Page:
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CARERS CLAIMING BENEFITS ? Just How Secure Is That Roof Over YOUR Head ? Housing Benefit & Council Tax Problems ? - Carers UK Forum

CARERS CLAIMING BENEFITS ? Just How Secure Is That Roof Over YOUR Head ? Housing Benefit & Council Tax Problems ?

All about money
Okay , another thread made up of information scattered across others ... the dreaded interlocking again ... hardly any issue stands alone ?

Aimed at roughly half the 7.8 million of us ... in income terms , in dire straits ... hardly any will find any real help on this forum / web site as their priority is to continue to survive as best they can.

Most reading this thread will not connect with it ... yet another chasm emerging in CarerLand ... based on actual resources , including financial , available .... " I'm all right , Chris ... doesn't concern me ... thankfully ? "

Focus has been on income in virtually all postings ... time now to look at the other side of the problem ... expenditure ... and , in this context , the REAL essentials to survive.

It all also ties in with some work I'm doing locally ... following the UC rollout and it's effect on the letting market.

Two forms of expenditure stand out like lighthouses ... immediate threats ... both go way beyond CarerLand but I shall concentrate on the effects on us.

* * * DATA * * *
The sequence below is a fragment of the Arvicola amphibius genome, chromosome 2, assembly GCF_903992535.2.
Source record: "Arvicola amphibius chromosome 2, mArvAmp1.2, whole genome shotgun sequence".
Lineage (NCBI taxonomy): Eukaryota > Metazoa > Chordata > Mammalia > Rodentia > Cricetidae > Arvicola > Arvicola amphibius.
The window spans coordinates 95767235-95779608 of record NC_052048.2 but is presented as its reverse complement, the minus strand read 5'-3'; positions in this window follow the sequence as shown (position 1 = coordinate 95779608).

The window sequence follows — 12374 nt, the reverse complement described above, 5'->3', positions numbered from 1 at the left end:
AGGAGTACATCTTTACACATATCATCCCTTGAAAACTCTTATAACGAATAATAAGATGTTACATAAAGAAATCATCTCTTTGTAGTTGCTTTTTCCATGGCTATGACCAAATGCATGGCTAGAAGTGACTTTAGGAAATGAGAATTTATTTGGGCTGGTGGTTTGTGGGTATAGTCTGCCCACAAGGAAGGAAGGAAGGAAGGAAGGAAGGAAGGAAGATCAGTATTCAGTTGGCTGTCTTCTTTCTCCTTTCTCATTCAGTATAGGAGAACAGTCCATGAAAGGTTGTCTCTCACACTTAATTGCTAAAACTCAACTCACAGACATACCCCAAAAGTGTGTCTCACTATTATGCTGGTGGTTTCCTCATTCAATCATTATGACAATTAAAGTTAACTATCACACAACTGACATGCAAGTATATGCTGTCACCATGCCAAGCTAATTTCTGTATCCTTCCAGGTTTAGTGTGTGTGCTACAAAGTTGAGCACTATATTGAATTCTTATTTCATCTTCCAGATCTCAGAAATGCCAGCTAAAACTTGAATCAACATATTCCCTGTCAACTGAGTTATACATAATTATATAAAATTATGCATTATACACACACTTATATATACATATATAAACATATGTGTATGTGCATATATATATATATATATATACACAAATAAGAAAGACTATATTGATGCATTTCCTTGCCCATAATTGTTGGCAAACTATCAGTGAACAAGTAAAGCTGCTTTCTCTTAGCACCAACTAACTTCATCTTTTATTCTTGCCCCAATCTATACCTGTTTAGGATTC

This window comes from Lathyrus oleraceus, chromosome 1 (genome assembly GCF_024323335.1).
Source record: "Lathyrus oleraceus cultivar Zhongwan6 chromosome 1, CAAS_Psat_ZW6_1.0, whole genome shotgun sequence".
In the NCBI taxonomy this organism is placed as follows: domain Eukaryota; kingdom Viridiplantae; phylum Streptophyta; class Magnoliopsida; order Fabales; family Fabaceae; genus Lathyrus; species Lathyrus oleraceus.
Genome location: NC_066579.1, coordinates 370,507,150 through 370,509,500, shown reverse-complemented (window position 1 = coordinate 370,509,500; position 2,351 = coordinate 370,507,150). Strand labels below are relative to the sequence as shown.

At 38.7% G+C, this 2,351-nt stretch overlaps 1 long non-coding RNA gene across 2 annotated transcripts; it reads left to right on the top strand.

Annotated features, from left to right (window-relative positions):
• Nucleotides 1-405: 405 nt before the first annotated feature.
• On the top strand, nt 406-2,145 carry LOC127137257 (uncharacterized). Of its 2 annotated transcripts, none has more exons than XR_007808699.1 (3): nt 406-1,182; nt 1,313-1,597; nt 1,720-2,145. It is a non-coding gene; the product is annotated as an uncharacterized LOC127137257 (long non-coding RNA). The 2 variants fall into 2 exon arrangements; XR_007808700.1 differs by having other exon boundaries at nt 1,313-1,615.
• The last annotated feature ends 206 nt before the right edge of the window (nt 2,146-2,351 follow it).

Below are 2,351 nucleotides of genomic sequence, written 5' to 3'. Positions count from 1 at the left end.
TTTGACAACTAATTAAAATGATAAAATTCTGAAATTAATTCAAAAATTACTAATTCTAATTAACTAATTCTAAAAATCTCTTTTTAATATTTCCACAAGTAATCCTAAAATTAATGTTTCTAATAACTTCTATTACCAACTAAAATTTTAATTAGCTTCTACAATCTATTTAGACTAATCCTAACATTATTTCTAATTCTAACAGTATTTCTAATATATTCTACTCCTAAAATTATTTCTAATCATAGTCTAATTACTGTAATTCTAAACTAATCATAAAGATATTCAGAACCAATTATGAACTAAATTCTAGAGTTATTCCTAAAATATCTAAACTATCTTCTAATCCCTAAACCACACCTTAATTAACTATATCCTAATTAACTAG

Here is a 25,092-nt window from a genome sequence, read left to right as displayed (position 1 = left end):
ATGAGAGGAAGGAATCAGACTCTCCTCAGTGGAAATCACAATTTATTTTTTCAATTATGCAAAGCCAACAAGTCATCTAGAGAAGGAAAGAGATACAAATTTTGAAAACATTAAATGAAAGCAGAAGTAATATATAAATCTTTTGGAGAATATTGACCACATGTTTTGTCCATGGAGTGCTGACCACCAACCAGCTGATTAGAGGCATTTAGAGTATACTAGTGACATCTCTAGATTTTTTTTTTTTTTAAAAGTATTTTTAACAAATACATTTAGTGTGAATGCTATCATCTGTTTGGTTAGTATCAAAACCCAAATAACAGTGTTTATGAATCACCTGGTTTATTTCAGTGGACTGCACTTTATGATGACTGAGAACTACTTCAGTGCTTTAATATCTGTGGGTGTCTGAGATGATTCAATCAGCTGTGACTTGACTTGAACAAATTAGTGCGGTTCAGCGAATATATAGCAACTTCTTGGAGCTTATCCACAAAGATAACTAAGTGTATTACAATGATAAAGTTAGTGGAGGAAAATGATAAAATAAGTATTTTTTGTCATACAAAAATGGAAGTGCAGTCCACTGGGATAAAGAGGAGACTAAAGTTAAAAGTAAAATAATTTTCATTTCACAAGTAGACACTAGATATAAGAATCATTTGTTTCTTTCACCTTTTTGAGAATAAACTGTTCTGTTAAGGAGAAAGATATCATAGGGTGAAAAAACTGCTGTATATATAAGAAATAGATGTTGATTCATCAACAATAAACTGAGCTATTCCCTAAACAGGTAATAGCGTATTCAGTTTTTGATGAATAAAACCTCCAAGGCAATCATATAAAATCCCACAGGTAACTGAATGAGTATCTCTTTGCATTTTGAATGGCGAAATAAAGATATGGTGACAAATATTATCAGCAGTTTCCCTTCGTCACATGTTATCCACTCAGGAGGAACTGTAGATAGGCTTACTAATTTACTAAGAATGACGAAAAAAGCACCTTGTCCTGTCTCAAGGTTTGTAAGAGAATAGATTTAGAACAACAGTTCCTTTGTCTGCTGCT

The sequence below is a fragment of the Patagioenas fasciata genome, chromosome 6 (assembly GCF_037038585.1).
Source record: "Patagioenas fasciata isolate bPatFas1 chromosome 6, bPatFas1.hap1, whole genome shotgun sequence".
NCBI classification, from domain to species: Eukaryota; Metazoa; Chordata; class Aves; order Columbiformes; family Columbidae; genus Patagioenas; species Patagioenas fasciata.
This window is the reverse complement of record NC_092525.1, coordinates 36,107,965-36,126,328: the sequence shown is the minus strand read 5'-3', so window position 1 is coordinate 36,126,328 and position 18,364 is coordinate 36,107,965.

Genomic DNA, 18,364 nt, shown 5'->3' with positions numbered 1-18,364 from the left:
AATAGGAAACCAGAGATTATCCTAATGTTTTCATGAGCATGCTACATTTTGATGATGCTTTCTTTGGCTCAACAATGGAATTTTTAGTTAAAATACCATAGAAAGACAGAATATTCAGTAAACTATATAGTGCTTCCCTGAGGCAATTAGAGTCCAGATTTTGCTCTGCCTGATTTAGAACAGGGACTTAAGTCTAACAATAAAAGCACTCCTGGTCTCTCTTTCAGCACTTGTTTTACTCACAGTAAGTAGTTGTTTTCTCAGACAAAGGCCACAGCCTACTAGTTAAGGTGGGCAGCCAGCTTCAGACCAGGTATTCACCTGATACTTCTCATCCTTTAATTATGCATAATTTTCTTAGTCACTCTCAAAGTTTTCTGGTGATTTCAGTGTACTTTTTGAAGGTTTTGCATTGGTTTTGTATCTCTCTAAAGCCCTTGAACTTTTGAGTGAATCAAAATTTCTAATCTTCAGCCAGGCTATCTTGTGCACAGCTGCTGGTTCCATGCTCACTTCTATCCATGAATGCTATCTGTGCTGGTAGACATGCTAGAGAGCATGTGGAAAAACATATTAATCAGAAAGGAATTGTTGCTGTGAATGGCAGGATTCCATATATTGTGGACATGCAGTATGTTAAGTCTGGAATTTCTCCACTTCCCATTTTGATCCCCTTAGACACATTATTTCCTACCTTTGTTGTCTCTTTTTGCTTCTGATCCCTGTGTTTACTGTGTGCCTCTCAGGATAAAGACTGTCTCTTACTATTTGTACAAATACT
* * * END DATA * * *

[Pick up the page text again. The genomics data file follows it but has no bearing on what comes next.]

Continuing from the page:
COUNCIL TAX ( CT ) ... a regressive tax ... income wise , the less you have , in percentage terms , the more you pay ... possibly worse that Thatcher's Poll Tax which it replaced.

A problem all along but , with recent rises due to " Social care " being funded by CT , nationwide , the impact at the lower end ( Street level ) has been catastrophic ... just on my manor alone , now 3 in 7 officially in arrears ... increasing at a greater rate with each nudge higher.

LA needs a rise of , say , 6% ... with likely non recoverable arrears factored in , actual rise may be 7 / 8% !!!

A couple of recent postings confirm what's happening ... my fear is further rises via the Green Paper ... more monies needed like trying to fight a major fire with just a bucket ... which will really bite millions with little surplus in their current fiances.

LOCAL HOUSING ALLOWANCE ( LHA ) / HOUSING BENEFIT ( HB ) ... a brief explanation of each to set the scene :


What is local housing allowance (LHA)?

Local housing allowance (LHA) is used to work out how much housing benefit you can get if you rent your home from a private landlord.

If you rent from a council or housing association or have a shared ownership home, different rules are used to calculate your housing benefit.

LHA has many of the same rules as housing benefit, but there are some extra rules that limit the amount of help you can get for a private rented home.

LHA is usually paid direct to you rather than to your landlord.

( LHA online calculator for the curious amongst you ... try it on your manor ... then have a look at what's available to let :


The results will surprise ... even shock ... you ! )


What is housing benefit?